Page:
Chili with the Fixin’s!
It’s that time of year again… Chili season!… and personally I couldn’t be happier. I love cool weather, crock-pot meals, homemade soup, and chili.
The more chili, the better.
The only problem one can run into, though, when you frequently make, serve, and eat chili is (if you aren’t careful) it’s easy to fall into a rut. I guess that’s true with any meal you make frequently, but in my experience, chili is the trickiest rut trap.
Below are some ideas I’ve accumulated over the years of being a raging chili fanatic. They’ll keep thing lively, tasty, and colorful while keeping you (and your chili bowl) out of a dreaded rut.
Meat Chopper Tool Getting the Meat Chili-Ready
Chili Tips and Ideas
- If you have chili as often as I do (especially during chili season), consider mixing up your recipe and/or ingredients fairly regularly – even if it’s ingredients you’ve ALWAYS used, try replacing it with something new OR simply add a new ingredient. Celery, bell peppers, onions, jalapenos, red pepper flakes, finely shredded carrot… mix and match. Basically, have fun and get creative.
- Change up your seasoning mix or spices. My personal favorite chili seasoning mix (and the one I use probably 75 percent of the time) is Carroll Shelby’s (link to the mix on Amazon, but they’re in most all stores) but ever so often, I’ll simply use a combination of my own spices or I’ll use a gluten-free packet of seasoning I find in the store. Each gives its own unique flavor to your chili.
- When browning your ground beef (I prefer using ground angus or chuck but will basically use whatever I have on hand), use an inexpensive meat chopper (link to the one I use on Amazon). The one pictured above the Chili Tips is the one I use for soups and chilis and wouldn’t take anything for it! What makes this tool so perfect for chili (and soup for that matter)? My cooking philosophy has always been, “The more flavor combinations that fit on a spoon or fork, the better.” The smaller the meat…. and the smaller the vegetables… the more flavors will fit on your spoon. Simple as that.
- Don’t use water… use beef broth! Another one of my cooking philosophies is, “Water dilutes flavor… broths add flavor.” I use chicken broth (chicken chili, rice, boiling vegetables..) and beef broth almost daily, so we pretty much keep them stockpiled in the pantry. When making your chili, beef broth (or veggie broth when making vegetarian chili) is much better to use than plain old, flavor-diluting water.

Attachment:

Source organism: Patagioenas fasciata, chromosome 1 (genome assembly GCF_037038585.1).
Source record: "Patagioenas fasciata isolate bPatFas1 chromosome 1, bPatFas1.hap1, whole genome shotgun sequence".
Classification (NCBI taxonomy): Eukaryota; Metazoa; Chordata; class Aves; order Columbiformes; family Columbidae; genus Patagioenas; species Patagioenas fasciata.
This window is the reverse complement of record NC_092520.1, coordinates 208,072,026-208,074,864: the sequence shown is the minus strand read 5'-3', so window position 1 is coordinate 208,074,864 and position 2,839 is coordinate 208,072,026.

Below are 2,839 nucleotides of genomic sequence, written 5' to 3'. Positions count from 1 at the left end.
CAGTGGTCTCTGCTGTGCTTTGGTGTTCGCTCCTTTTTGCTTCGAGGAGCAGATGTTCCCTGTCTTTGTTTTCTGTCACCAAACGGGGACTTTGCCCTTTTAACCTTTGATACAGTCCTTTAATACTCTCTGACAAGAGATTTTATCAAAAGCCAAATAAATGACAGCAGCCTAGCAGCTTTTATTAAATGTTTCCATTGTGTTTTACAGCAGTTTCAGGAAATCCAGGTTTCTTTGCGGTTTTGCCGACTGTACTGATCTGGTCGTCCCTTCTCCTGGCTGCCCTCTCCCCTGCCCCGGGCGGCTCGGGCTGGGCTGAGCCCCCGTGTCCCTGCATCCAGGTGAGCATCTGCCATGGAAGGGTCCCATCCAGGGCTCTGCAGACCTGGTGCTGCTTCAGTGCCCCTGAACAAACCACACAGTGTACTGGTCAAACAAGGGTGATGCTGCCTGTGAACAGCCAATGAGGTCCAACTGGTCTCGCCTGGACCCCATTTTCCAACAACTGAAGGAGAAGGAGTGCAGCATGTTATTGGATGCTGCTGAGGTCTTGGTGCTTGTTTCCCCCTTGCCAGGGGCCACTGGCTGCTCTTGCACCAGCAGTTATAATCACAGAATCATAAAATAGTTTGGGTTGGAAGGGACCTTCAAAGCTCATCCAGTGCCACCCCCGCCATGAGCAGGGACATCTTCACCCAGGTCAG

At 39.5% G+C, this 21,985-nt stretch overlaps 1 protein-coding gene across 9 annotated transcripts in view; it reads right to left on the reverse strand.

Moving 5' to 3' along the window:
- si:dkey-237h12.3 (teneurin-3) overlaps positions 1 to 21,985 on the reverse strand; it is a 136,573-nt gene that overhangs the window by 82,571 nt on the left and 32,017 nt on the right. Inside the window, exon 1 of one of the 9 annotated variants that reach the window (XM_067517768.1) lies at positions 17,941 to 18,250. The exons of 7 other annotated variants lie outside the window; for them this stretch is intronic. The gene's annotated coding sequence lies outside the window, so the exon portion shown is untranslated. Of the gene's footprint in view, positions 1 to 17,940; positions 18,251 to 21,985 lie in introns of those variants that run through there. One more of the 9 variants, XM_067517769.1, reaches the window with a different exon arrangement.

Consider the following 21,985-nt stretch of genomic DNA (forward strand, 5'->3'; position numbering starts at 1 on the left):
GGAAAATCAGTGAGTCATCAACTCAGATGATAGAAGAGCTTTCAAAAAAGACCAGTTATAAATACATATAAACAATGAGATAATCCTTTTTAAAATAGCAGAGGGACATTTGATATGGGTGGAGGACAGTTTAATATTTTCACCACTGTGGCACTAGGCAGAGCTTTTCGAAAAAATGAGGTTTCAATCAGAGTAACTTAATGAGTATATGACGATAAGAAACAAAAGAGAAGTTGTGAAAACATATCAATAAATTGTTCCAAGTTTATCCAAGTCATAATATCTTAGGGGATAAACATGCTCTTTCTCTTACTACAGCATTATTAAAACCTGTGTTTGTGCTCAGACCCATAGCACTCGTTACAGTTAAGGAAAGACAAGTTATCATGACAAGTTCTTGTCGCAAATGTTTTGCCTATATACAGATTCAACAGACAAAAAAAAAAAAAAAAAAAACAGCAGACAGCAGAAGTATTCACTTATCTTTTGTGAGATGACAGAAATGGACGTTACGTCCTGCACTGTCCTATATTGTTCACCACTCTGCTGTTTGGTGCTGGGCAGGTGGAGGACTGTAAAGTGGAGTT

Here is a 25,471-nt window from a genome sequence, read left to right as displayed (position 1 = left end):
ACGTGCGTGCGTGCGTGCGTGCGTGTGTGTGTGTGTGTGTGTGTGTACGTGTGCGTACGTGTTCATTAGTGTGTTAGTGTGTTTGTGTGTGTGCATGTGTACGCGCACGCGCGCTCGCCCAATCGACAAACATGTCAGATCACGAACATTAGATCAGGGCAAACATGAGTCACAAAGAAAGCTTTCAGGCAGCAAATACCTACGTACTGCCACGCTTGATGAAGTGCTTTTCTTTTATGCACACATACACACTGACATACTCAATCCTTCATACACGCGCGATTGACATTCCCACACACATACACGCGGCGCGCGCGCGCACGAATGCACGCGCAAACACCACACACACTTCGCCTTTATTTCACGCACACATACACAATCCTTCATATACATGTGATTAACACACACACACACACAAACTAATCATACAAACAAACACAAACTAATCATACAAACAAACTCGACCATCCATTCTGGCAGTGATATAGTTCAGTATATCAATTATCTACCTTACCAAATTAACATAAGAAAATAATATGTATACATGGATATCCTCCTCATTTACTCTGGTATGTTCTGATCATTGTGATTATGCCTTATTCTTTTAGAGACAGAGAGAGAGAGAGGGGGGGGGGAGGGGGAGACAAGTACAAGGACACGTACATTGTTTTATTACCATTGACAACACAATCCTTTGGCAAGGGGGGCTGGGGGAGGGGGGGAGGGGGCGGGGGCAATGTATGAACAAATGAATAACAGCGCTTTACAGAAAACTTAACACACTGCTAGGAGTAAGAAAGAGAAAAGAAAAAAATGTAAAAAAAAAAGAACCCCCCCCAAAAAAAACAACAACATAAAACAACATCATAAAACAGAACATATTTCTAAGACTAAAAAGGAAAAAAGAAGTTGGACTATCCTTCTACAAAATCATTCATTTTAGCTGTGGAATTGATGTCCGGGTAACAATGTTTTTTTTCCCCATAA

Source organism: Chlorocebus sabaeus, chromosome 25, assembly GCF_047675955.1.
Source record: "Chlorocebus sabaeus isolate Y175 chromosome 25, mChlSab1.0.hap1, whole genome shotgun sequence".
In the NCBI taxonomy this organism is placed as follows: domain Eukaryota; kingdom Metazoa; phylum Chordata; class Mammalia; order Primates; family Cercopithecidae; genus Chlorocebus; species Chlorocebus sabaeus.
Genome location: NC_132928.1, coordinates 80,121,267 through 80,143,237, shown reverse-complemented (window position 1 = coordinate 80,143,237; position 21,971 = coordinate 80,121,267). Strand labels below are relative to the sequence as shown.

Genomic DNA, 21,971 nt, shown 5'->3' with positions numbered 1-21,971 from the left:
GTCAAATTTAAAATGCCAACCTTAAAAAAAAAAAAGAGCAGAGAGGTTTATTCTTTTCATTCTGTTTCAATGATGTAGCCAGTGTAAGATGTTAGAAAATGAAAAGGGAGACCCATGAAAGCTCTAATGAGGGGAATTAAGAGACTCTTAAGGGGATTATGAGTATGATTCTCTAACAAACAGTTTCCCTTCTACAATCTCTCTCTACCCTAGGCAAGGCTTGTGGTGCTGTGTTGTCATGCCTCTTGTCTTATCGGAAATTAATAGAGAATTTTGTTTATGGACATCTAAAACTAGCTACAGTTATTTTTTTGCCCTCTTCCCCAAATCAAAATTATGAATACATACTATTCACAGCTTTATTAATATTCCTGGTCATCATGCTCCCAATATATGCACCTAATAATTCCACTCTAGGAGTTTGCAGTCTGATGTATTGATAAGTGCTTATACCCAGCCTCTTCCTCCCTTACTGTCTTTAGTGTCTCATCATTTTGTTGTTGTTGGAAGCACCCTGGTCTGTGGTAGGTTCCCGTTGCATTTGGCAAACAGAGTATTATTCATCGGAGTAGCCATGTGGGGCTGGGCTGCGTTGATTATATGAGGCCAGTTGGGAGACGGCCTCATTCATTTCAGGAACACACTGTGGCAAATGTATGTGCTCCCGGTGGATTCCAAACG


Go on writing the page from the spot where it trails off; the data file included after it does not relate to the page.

- Have you ever set up a “taco bar” – complete with little dishes of tomatoes, cheese, onions, etc? Setting up a “Chili Bar” is every bit as fun and helpful. This way, everyone gets to add whatever floats their particular chili boat. Some ideas I love are: Fritos, freshly shredded cheddar (freshly shredded looks better than store bought, which looks like toy food), onions, green onion, scallions, sautéed onion, jalapenos, pickled jalapenos, rice, pasta noodles, diced chiles, red pepper flakes, sour cream, cornbread croutons (more about them in a minute)…. the options are almost endless. Corn dogs are also a fun, often unexpected item to include on a chili bar.
- Speaking of sour cream – I love it on chili all the time, but especially if it’s a little too spicy for my overly sensitive taste buds. Sour cream cools it down. A lot of people swear by adding a little peanut butter to their chili but, frankly…. well, I’d rather swear at it than by it!
- Using leftover chili for chili dogs is one of our favorite things to do. While warming the leftover chili, I use the meat chopper (link to the one I use on Amazon) mentioned above to give it more of a chili dog topping look. Sounds nuts, but, trust me, it’s darn good. Just be sure not to overdo it – you don’t want it looking like cat food pate.
- Using leftover chili is also perfect for chili burgers – simply top your burger with the chili (using the same technique for the chili dogs).
- Chili freezes very well – just warm it up with a little beef broth and it tastes freshly made.
- Cornbread croutons: Making cornbread, then cutting it into small squares is excellent on chili (especially if you add jalapenos to the cornbread). I also like to make fried cornbread (in the shapes of pancakes) and simply put them into the bottom of the bowl before adding the chili. Of course, you could always simply use regular cornbread to dip into your chili. The combination of chili and cornbread is outstanding – which is another reason corndogs are a perfect dinner guest for chili night.